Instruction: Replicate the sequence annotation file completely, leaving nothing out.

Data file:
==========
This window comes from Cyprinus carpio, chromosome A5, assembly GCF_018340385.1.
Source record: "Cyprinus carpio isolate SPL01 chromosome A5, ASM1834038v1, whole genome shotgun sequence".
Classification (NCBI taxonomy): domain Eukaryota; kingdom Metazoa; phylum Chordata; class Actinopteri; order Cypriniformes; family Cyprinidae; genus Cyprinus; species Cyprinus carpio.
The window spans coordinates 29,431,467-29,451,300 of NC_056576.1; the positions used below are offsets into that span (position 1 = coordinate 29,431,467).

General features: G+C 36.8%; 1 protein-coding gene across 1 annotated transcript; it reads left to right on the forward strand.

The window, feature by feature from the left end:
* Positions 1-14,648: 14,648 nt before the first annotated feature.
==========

This window comes from Cyprinus carpio, chromosome A5, assembly GCF_018340385.1.
Source record: "Cyprinus carpio isolate SPL01 chromosome A5, ASM1834038v1, whole genome shotgun sequence".
Classification (NCBI taxonomy): domain Eukaryota; kingdom Metazoa; phylum Chordata; class Actinopteri; order Cypriniformes; family Cyprinidae; genus Cyprinus; species Cyprinus carpio.
The window spans coordinates 29,431,467-29,451,300 of NC_056576.1; the positions used below are offsets into that span (position 1 = coordinate 29,431,467).

General features: G+C 36.8%; 1 protein-coding gene across 1 annotated transcript; it reads left to right on the forward strand.

The window, feature by feature from the left end:
* Positions 1-14,648: 14,648 nt before the first annotated feature.